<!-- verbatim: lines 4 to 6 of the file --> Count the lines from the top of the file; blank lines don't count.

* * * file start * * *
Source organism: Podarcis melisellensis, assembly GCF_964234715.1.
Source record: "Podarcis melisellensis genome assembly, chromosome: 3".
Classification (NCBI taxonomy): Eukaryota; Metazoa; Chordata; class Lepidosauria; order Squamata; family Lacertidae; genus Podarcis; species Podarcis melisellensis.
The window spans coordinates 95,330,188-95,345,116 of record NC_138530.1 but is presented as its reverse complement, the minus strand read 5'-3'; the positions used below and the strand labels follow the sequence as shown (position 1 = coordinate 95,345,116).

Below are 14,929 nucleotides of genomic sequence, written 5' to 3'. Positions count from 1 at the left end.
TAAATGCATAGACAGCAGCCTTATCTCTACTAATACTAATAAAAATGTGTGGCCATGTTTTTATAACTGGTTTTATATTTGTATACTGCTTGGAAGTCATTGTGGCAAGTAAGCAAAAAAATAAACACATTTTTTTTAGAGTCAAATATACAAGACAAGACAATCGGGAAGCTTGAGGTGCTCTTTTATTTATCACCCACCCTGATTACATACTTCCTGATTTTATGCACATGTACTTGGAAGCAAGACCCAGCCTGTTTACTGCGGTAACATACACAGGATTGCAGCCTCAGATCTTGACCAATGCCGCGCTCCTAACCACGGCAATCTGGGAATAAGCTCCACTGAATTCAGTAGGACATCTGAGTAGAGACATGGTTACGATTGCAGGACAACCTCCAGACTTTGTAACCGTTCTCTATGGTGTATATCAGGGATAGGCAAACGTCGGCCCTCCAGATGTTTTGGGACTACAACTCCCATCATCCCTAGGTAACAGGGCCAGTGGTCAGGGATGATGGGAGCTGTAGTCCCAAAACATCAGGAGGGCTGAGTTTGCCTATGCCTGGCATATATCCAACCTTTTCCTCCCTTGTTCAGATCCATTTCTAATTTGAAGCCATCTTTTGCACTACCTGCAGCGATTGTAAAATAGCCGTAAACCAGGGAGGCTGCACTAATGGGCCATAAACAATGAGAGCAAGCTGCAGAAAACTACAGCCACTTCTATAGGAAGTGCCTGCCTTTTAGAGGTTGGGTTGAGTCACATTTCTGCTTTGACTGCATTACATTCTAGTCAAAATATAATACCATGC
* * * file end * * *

The window spans coordinates 95,330,188-95,345,116 of record NC_138530.1 but is presented as its reverse complement, the minus strand read 5'-3'; the positions used below and the strand labels follow the sequence as shown (position 1 = coordinate 95,345,116).

Below are 14,929 nucleotides of genomic sequence, written 5' to 3'. Positions count from 1 at the left end.
TAAATGCATAGACAGCAGCCTTATCTCTACTAATACTAATAAAAATGTGTGGCCATGTTTTTATAACTGGTTTTATATTTGTATACTGCTTGGAAGTCATTGTGGCAAGTAAGCAAAAAAATAAACACATTTTTTTTAGAGTCAAATATACAAGACAAGACAATCGGGAAGCTTGAGGTGCTCTTTTATTTATCACCCACCCTGATTACATACTTCCTGATTTTATGCACATGTACTTGGAAGCAAGACCCAGCCTGTTTACTGCGGTAACATACACAGGATTGCAGCCTCAGATCTTGACCAATGCCGCGCTCCTAACCACGGCAATCTGGGAATAAGCTCCACTGAATTCAGTAGGACATCTGAGTAGAGACATGGTTACGATTGCAGGACAACCTCCAGACTTTGTAACCGTTCTCTATGGTGTATATCAGGGATAGGCAAACGTCGGCCCTCCAGATGTTTTGGGACTACAACTCCCATCATCCCTAGGTAACAGGGCCAGTGGTCAGGGATGATGGGAGCTGTAGTCCCAAAACATCAGGAGGGCTGAGTTTGCCTATGCCTGGCATATATCCAACCTTTTCCTCCCTTGTTCAGATCCATTTCTAATTTGAAGCCATCTTTTGCACTACCTGCAGCGATTGTAAAATAGCCGTAAACCAGGGAGGCTGCACTAATGGGCCATAAACAATGAGAGCAAGCTGCAGAAAACTACAGCCACTTCTATAGGAAGTGCCTGCCTTTTAGAGGTTGGGTTGAGTCACATTTCTGCTTTGACTGCATTACATTCTAGTCAAAATATAATACCATGC